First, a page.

George R. DREHER, Appellant, v. CASSIDY LIMITED PARTNERSHIP, Appellee.
In this oil and gas case, the issue was whether the well had ceased to produce in paying quantities. The oil and gas lease contained a habendum clause with a primary term of 10 years from September 18, 1948, and a secondary term of “as long thereafter as oil, gas, or other mineral is produced from said land hereunder.” Appellant is the successor in interest to the lessee, and appellee is the successor in interest to the lessor. The trial court granted appellee's motion for summary judgment that the lease terminated because of the absence of production in paying quantities. We reverse and remand.
When reviewing a traditional motion for summary judgment, the following standards apply: (1) the movant for summary judgment has the burden of showing that there is no genuine issue of material fact and that it is entitled to judgment as a matter of law; (2) in deciding whether there is a disputed material fact issue precluding summary judgment, evidence favorable to the non-movant will be taken as true; and (3) every reasonable inference must be indulged in favor of the non-movant and any doubts resolved in its favor. TEX.R.CIV.P. 166a; Goswami v. Metropolitan Savings and Loan Association, 751 S.W.2d 487, 491 (Tex.1988); Nixon v. Mr. Property Management Company, Inc., 690 S.W.2d 546, 548-49 (Tex.1985); City of Houston v. Clear Creek Basin Authority, 589 S.W.2d 671, 676 (Tex.1979).
A trial court must grant a motion for summary judgment if the moving party establishes that no genuine issue of material fact exists and that he is entitled to judgment as a matter of law. TEX.R.CIV.P. 166a(c); Lear Siegler, Inc. v. Perez, 819 S.W.2d 470, 471 (Tex.1991). Once the movant establishes a right to a summary judgment, the non-movant must come forward with evidence or law that precludes summary judgment. City of Houston v. Clear Creek Basin Authority, supra at 678-79. When reviewing a summary judgment, the appellate court takes as true evidence favorable to the non-movant. American Tobacco Company, Inc. v. Grinnell, 951 S.W.2d 420, 425 (Tex.1997); Nixon v. Mr. Property Management Company, Inc., supra at 548-49.
The oil and gas lease created a determinable fee in the land which terminates upon the happening of the events upon which it is limited. Gulf Oil Corporation v. Reid, 161 Tex. 51, 337 S.W.2d 267, 269 (1960). The secondary term of the lease was limited to “as long thereafter as oil, gas, or other mineral is produced from said land hereunder.” The word “produced” has been defined as being equivalent to the phrase “production in paying quantities.” Gulf Oil Corporation v. Reid, supra at 269; Garcia v. King, 139 Tex. 578, 164 S.W.2d 509, 512 (1942). To prove that the lease had terminated because “production in paying quantities” had ceased, appellee had to meet a two-prong test. First, appellee had to prove that the lease failed to yield a profit over a reasonable period of time. If appellee demonstrated that the lease had failed to yield a profit over a reasonable period of time, then under the second prong, appellee had to show that a reasonably prudent operator would not have continued operation of the well under the circumstances. Skelly Oil Company v. Archer, 163 Tex. 336, 356 S.W.2d 774, 783 (1962); Clifton v. Koontz, 160 Tex. 82, 325 S.W.2d 684, 690-91 (1959); Garcia v. King, supra at 511.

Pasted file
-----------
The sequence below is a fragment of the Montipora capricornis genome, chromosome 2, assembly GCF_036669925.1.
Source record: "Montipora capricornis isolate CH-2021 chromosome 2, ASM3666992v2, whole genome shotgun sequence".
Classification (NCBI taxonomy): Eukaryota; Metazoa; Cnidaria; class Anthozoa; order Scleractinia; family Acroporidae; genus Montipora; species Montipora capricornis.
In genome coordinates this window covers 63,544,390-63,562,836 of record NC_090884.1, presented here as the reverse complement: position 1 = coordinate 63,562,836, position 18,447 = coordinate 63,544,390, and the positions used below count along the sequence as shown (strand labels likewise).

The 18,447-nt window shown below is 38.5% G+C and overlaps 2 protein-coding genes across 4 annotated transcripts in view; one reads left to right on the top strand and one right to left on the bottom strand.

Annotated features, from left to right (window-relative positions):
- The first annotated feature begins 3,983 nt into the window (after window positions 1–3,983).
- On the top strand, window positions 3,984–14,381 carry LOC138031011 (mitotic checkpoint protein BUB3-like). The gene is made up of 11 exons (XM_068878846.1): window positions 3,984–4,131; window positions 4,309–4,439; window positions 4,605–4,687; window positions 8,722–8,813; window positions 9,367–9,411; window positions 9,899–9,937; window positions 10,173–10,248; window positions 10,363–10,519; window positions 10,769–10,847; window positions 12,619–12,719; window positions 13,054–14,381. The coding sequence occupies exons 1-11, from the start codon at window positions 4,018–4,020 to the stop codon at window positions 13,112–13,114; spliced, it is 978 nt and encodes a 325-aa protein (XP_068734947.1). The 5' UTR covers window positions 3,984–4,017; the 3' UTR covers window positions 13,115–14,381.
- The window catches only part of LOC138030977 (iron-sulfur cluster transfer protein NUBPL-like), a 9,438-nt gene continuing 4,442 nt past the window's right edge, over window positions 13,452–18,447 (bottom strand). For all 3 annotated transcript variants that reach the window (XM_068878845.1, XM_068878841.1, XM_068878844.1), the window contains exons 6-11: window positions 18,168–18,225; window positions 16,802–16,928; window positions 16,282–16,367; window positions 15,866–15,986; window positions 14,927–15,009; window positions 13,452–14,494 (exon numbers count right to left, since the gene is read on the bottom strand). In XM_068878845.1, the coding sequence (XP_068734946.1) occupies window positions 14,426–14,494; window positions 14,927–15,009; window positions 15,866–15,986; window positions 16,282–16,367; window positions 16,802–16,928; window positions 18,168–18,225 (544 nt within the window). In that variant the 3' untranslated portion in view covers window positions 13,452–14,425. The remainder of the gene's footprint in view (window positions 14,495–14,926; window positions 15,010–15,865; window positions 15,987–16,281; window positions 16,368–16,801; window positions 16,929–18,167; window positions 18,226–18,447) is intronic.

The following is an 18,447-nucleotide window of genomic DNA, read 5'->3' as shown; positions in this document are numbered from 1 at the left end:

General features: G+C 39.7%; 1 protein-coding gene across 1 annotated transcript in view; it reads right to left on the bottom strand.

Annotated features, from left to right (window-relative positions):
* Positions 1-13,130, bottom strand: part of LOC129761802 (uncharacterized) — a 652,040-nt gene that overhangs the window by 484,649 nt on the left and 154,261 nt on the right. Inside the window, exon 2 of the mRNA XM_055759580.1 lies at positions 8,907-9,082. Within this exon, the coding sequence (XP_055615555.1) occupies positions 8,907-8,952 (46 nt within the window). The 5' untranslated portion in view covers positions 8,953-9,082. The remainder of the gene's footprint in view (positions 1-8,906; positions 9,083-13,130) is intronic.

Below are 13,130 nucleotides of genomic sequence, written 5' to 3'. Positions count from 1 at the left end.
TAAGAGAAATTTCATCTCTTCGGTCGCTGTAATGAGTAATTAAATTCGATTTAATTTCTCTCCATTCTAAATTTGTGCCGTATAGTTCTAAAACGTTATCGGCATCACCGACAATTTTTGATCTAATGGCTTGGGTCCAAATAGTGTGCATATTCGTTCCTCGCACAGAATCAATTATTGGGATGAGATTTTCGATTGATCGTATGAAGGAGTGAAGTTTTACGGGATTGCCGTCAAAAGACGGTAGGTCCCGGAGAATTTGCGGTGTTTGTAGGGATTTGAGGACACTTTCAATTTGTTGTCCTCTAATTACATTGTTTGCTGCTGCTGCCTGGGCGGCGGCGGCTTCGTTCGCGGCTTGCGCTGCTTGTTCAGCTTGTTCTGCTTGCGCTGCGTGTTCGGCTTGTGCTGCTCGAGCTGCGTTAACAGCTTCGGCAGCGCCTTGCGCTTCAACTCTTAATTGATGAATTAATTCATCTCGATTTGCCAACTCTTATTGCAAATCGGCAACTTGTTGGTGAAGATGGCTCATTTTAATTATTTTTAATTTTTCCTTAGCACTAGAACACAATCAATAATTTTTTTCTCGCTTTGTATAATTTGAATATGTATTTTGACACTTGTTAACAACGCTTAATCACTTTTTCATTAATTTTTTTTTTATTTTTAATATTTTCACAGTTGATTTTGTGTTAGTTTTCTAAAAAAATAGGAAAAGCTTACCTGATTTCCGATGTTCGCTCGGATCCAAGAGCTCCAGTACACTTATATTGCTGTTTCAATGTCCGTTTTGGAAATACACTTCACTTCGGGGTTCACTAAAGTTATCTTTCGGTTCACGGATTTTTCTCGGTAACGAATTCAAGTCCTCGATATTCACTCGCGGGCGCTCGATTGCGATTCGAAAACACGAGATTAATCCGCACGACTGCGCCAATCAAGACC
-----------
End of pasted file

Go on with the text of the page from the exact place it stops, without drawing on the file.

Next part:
Appellee produced evidence to show that the lease was not profitable for a period of eight months from September 1998 through April 1999. During that period, only one well was producing. However, appellee produced no evidence to show why the eight-month period was a reasonable period of time.
Even assuming that appellee met the first prong of the test, appellee still had to show as a matter of law that a reasonably prudent operator would not have continued operation of the well under the circumstances. Skelly Oil Company v. Archer, supra at 783; Clifton v. Koontz, supra at 690-91; Garcia v. King, supra at 511. Appellee did not include any evidence, such as expert evidence, that a reasonably prudent operator would not have continued operation of the well under the circumstances. Therefore, appellee failed to establish that production in paying quantities had ceased and that the lease had terminated.
This Court's Ruling
We reverse the summary judgment and remand the cause to the trial court.
TERRY McCALL, Justice.